End-of-Life Decisions in the Netherlands over 25 Years
N Engl J Med 2017; 377:492-494August 3, 2017DOI: 10.1056/NEJMc170563
To the Editor:
In the Netherlands, the much debated practice of physician assistance in dying has been legally regulated since 2002.1,2 Such assistance may include physician-assisted suicide or euthanasia, in which a physician administers lethal medication at the explicit request of a patient. Both types of assistance are allowed only for patients who are “suffering unbearably” without any prospect of relief.
We studied end-of-life decision-making practices in the Netherlands between 1990 and 2015. Every 5 years, physicians were asked to fill out a questionnaire for a nationwide stratified sample of recently deceased patients.3,4 Response rates varied from 74 to 78%, and numbers of patients varied from 5197 in 1990 to 7761 in
The percentage of patients in whom an end-of-life decision had preceded death increased from 39% in 1990 to 58% in 2015. In 1990, 1.7% of all deaths were the result of euthanasia; in 2015, the percentage was 4.5%. The rate of physician-assisted suicide varied between 0.1% and 0.2%, respectively. In 2015, physician assistance in dying was requested by 8.3% of all deceased persons. Ending of life without an explicit patient request decreased, from 0.8% in 1990 to 0.3% in 2015. The use of morphine to alleviate symptoms while taking into account possible hastening of death as a result increased from 19% of all deaths in 1990 to 36% in 2010 and 2015. Continuous deep sedation was provided in 8.2% of all patients in 2005 and in 18.3% in 2015; this practice involved the use of benzodiazepines, often combined with an opioid, in 83% and 95% of all cases, respectively.
Physician assistance in dying is performed mainly by general practitioners (in 93% of cases in 2015). However, we found some shifts in the circumstances in which such assistance was provided. In 2015, the percentage of patients who were older than 80 years of age was higher than in 1990 (35% vs. 22%), as was the percentage of patients who had an estimated life expectancy of more than a month (27% vs. 16%). In 2015, physicians who responded to a survey (with more than one possible option) indicated that 92% of the patients who received physician assistance in dying had a serious somatic disease; 14% had an accumulation of health problems related to old age, and a small minority had early-stage dementia (3%) or psychiatric problems (3%).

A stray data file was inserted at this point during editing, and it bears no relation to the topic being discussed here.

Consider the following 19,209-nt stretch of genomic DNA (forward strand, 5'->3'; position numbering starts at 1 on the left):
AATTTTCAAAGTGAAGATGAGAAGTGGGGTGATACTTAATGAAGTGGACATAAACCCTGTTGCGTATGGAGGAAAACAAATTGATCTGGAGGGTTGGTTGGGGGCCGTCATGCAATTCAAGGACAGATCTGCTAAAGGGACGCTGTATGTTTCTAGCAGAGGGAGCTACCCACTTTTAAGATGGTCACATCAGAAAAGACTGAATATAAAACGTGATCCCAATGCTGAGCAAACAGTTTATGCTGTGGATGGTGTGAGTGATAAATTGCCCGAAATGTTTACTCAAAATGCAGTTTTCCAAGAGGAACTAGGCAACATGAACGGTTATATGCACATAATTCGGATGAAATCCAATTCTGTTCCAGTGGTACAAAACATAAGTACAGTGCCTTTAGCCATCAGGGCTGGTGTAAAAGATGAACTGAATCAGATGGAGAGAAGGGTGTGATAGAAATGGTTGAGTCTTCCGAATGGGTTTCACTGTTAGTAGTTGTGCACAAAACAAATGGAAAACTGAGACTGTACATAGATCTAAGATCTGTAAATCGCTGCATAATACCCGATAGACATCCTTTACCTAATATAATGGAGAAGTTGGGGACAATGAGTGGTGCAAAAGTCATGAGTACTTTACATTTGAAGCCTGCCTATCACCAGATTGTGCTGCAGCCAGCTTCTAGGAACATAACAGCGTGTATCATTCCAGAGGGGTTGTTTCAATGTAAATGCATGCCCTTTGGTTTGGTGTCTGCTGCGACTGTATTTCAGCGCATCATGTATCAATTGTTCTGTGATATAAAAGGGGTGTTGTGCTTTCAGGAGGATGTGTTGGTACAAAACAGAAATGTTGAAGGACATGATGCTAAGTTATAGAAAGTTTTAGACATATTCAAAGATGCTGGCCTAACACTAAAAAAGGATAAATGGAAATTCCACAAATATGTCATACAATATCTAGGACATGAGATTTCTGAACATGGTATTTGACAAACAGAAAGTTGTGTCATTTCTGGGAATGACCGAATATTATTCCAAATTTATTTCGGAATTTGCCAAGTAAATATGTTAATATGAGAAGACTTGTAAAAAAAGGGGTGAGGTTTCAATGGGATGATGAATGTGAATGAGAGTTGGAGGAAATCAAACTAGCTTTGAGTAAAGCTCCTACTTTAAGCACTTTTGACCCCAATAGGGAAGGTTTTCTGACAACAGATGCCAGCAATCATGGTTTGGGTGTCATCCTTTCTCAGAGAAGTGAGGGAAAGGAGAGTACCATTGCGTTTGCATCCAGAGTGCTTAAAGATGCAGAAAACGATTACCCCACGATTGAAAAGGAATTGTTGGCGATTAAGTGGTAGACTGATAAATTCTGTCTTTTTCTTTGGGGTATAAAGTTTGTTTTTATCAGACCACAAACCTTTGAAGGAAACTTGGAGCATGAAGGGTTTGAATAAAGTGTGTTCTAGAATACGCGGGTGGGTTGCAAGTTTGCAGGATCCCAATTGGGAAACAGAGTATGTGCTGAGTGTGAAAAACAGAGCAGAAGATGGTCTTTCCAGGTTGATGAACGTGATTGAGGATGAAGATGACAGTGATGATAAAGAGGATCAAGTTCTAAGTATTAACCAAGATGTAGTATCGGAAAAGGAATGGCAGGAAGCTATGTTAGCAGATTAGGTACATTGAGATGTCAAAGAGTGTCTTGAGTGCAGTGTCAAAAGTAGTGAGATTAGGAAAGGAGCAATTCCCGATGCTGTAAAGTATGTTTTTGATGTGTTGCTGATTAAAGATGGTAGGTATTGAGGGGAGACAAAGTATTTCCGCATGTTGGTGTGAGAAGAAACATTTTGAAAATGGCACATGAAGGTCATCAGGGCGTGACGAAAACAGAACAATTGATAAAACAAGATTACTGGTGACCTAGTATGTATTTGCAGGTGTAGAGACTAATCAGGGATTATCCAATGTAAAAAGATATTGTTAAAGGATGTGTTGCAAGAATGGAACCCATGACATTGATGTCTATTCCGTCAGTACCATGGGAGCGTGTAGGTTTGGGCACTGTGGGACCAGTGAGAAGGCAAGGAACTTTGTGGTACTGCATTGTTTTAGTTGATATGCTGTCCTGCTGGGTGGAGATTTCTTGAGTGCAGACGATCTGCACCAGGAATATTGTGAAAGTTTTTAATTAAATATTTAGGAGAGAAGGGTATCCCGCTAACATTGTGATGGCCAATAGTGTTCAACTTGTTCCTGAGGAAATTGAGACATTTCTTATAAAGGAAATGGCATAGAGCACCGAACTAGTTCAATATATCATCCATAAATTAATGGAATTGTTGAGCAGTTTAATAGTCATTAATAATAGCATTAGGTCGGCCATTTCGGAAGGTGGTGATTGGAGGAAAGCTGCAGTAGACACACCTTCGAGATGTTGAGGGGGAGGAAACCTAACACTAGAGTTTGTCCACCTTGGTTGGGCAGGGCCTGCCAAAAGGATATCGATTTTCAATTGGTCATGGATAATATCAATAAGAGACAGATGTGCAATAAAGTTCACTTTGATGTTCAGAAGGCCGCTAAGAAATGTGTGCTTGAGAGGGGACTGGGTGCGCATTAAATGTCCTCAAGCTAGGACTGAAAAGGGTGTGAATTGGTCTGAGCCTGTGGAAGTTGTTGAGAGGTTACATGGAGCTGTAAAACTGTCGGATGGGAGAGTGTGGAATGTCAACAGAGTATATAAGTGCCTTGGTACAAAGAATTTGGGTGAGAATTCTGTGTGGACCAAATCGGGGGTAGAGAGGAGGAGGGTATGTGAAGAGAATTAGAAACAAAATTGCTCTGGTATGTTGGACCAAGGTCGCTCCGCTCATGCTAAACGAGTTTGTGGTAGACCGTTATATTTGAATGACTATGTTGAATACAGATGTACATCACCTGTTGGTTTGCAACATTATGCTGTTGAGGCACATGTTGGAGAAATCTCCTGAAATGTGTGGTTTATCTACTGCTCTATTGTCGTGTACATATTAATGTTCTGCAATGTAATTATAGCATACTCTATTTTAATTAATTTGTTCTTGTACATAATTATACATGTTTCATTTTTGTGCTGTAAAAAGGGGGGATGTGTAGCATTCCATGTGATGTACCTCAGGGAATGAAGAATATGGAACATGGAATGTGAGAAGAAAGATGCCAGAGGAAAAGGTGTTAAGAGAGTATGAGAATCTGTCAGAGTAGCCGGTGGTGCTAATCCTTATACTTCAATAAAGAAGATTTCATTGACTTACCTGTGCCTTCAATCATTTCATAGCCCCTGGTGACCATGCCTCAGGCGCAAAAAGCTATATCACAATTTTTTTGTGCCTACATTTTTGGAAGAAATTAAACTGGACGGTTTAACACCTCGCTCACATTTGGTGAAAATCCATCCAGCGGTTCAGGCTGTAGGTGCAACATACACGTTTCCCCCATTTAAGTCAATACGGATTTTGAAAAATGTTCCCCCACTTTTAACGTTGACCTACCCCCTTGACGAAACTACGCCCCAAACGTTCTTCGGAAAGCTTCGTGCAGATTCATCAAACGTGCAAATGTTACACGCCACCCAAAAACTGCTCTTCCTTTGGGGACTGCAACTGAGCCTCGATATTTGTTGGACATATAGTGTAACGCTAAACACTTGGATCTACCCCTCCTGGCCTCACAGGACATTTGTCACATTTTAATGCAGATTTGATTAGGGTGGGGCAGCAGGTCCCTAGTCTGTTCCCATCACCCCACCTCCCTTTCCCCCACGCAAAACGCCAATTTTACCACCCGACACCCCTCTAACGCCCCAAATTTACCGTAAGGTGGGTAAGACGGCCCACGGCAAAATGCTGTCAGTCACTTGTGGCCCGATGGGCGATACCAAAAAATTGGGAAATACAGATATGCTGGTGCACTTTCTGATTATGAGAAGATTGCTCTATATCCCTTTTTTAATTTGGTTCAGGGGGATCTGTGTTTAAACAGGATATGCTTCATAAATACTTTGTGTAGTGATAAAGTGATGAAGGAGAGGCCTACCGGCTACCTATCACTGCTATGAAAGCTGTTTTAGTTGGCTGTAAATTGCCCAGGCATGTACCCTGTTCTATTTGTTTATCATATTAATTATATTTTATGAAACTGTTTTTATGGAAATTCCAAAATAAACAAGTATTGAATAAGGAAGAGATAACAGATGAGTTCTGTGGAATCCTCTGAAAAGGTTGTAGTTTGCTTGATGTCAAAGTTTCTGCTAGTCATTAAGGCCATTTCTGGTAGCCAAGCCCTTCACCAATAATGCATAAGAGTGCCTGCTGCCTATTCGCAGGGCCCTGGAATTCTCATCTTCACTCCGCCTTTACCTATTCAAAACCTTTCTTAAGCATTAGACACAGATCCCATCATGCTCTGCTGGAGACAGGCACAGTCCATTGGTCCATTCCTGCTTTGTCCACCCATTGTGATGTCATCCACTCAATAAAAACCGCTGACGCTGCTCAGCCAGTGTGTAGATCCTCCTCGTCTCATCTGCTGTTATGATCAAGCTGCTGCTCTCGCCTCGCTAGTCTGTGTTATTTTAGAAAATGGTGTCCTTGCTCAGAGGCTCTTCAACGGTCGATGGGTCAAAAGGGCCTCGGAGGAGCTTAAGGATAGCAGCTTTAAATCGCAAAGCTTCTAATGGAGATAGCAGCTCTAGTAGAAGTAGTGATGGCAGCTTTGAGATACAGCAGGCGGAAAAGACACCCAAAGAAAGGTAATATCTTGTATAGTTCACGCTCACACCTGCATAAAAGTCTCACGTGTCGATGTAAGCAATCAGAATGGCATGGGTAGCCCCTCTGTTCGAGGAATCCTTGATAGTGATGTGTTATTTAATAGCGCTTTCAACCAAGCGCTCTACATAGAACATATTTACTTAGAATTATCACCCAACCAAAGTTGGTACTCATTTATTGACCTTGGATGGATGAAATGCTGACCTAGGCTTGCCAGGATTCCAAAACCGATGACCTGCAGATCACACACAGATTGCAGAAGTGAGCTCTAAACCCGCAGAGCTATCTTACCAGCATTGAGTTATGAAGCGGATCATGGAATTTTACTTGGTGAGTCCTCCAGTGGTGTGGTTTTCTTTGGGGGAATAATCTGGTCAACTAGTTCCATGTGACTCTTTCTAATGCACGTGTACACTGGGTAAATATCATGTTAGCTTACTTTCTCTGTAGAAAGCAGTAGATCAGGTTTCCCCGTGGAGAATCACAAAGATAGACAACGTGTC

The use of potentially life-shortening medication and continuous deep sedation to relieve end-of-life suffering has become common practice in the Netherlands. The frequency of physician assistance in dying is similar to the rate that was recently reported in Belgium, which is one of the few countries in which physician assistance in dying is also allowed.5 About half of all requests for physician assistance in dying were granted in 2015. Such assistance is provided predominantly to patients with severe disease but increasingly involves older patients and those with a life expectancy of more than a month.
Agnes van der Heide, M.D., Ph.D.
Erasmus MC, Rotterdam, the Netherlands
Johannes J.M. van Delden, M.D., Ph.D.
University Medical Center Utrecht, Utrecht, the Netherlands
Bregje D. Onwuteaka-Philipsen, Ph.D.
VU University Medical Center, Amsterdam, the Netherlands